In part 2 of this 3 part blog post we reviewed the first 5 suggestions of how you can improve your test automation strategy. In this final part, we conclude this post by reviewing 6 more suggestions that you can look at to start improving your test automation strategy.
The first 5 suggestions to improving your test automation strategy were from part 2 were:
Test Automation must be an integral part of your software development process.
If you are doing Agile or attempting to do Agile, then Test Automation is mandatory.
Test Automation must be executed on a regular and frequent basis.
Do the appropriate Test Automation in the different layers of the application.
Be ready to use the best tool for the type of Test Automation being done.
The remainder of the suggestions are:
6. Don’t get tied to a tool vendor. As you embark on test automation, make sure that you implement test automation methods that allow you to swap a tool out if a better one comes along or if your needs change. If you implement test automation in layers as discussed earlier in this post, and you choose common languages (ex: java, python), then your test automation scripts will be more transportable and you won’t be locked into continuing to use a tool just because you invested so much in test automation with that tool.
I have seen organizations continue to use a tool because they have been using it for so many years and have “so many scripts in the tool”. However, when I ask them, “how often do you run the scripts and how many of them are still good?” they quickly realize that they are not getting the ROI that they should from Test Automation. They are stuck in the Manual Test Automation rat hole!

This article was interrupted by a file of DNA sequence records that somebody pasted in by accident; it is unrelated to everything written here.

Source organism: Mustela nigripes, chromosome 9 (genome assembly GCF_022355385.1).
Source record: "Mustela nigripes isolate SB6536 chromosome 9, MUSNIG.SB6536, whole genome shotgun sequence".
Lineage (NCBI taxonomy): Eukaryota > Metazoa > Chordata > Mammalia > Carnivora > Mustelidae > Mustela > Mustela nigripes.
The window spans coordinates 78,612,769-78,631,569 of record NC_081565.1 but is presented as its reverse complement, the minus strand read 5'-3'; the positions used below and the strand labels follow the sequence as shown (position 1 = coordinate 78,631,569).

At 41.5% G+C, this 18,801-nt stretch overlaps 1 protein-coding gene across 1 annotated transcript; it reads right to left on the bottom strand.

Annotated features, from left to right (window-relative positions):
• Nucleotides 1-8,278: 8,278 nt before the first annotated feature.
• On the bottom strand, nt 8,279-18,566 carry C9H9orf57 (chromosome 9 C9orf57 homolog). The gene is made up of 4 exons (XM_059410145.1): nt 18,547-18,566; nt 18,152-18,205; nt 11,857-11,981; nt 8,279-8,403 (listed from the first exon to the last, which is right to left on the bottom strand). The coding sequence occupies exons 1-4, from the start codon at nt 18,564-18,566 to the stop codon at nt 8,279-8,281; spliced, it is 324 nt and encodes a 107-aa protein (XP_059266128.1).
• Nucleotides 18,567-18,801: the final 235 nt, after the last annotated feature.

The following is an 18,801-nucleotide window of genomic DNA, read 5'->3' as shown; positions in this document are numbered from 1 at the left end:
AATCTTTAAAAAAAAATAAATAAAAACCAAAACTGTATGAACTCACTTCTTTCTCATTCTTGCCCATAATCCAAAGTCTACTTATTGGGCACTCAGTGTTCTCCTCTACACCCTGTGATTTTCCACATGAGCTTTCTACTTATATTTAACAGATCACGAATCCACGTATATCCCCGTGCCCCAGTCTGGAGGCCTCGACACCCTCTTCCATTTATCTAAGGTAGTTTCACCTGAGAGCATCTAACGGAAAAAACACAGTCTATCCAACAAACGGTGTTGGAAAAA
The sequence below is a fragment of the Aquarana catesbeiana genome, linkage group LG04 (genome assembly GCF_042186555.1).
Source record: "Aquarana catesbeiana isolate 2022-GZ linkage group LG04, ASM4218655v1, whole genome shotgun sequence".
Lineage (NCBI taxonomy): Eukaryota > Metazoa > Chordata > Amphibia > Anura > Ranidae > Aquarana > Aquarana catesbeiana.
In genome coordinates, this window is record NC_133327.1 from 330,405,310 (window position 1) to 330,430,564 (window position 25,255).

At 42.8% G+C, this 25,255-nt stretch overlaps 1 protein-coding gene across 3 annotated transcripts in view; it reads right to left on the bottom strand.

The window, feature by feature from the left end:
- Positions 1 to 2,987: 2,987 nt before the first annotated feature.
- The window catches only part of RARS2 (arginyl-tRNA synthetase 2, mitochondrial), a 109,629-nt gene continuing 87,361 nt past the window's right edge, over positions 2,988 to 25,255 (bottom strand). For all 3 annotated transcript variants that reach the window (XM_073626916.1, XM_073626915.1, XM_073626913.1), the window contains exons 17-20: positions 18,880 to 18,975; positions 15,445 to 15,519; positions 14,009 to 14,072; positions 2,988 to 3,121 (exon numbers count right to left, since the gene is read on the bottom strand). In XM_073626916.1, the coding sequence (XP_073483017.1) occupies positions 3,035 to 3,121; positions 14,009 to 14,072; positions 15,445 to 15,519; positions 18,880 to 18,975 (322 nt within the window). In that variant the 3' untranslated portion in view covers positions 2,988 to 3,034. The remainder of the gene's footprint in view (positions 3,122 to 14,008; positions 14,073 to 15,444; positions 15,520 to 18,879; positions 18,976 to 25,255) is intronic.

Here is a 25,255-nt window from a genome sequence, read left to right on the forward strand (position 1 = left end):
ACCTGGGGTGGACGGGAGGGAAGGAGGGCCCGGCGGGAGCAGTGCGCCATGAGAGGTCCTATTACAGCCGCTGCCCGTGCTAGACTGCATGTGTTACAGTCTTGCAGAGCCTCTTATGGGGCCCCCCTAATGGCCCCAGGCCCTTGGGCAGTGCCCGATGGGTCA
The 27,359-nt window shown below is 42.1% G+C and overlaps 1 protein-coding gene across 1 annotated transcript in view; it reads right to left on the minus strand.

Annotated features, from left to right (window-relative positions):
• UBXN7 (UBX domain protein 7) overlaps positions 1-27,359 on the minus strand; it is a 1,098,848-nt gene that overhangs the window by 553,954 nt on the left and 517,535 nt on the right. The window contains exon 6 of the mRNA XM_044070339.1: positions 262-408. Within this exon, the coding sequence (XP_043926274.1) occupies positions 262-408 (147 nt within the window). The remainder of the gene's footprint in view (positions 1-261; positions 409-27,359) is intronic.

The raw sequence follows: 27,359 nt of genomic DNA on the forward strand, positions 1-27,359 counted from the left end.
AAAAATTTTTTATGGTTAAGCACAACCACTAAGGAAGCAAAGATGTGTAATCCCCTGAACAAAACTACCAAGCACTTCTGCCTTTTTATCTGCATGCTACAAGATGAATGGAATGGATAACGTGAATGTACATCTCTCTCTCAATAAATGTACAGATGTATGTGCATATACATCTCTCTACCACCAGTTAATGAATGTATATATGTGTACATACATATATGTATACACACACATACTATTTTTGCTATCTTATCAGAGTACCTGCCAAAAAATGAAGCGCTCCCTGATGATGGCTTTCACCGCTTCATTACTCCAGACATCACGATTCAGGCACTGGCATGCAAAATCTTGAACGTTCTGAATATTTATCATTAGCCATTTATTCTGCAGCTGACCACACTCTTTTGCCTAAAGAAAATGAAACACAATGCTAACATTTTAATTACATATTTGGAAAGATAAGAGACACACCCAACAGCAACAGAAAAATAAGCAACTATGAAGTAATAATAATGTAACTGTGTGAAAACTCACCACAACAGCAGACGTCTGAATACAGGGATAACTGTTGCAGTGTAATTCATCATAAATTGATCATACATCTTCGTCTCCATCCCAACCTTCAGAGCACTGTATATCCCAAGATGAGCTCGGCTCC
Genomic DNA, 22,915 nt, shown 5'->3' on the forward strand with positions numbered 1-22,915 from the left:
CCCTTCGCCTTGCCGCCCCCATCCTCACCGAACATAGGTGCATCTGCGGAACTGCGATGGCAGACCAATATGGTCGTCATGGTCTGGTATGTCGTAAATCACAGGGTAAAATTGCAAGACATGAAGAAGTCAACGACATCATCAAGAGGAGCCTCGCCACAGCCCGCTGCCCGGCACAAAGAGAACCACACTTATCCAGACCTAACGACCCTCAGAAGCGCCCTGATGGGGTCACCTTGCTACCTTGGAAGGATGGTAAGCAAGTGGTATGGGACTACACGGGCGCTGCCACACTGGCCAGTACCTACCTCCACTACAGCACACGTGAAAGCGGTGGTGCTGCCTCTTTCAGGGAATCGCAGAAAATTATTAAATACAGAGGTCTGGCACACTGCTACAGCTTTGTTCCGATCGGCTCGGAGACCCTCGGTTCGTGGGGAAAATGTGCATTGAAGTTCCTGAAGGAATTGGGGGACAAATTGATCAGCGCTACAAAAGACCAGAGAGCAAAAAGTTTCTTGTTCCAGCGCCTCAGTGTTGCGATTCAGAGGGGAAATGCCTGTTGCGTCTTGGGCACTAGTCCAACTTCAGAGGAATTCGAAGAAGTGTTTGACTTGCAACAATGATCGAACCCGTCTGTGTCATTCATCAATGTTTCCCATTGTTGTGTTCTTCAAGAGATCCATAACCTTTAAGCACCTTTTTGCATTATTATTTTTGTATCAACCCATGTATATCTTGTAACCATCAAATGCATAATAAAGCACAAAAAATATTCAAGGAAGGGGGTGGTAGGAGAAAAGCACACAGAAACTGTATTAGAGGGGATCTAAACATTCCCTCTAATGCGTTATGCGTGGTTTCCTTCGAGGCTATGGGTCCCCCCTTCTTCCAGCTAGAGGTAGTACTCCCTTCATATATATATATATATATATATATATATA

7. Avoid End to End Test Automation – End to End testing is the most expensive type of testing that an organization can employ and it is usually too late in the process to be beneficial to the organization.
The challenge in “End to End Test Automation” is defining what is “End to End”. Is it from system A to system B or does it mean running a test from the start of a cycle and making sure that the process ends properly through the processing of 10 other systems?
The bigger and real challenge that the majority of organizations face is that they do not have a full test environment that truly represents how production works. Production usually has numerous interfaces to other systems (internal and third-party) and it is just too expensive to replicate the entire production environment.
I recommend avoiding End to End Test Automation as much as you can and if you really must do it, then keep it very minimal and focused on a very specific goal (ex: helping to test that a deployment was done properly in the organization’s environment).
8. Scriptless Automation – Don’t believe the hype….. Scriptless automation has been around for decades. In the early days it was the big promise of using a “Record and Playback” tool. It was supposed to make it easy to have your testers just “record” what they would normally test and then just “play it back”. Like anything that sounds too good to be true, record and playback was exactly that. Teams quickly realized that many of these tools had limits and had trouble playing back what was recorded. Teams quickly faced the reality that they spent more time administering the scripts than executing them. These were the early days of Manual Test Automation.
Move the clock forward to the 21st century and while tools have gotten more sophisticated, record and playback remains as fragile as ever. The only reason that some of these tools work better today is not because the tools themselves have become more sophisticated, but because the applications that they are trying to test are developed with better methods and tools.
Furthermore, anyone that uses so called scriptless automation tools, quickly hits limitations. Once people hit these limitations, the next logical move is to want to get access to the code that is generated. If you are going to access the generated code, then why not just cut out the middleman and do real test automation by coding it?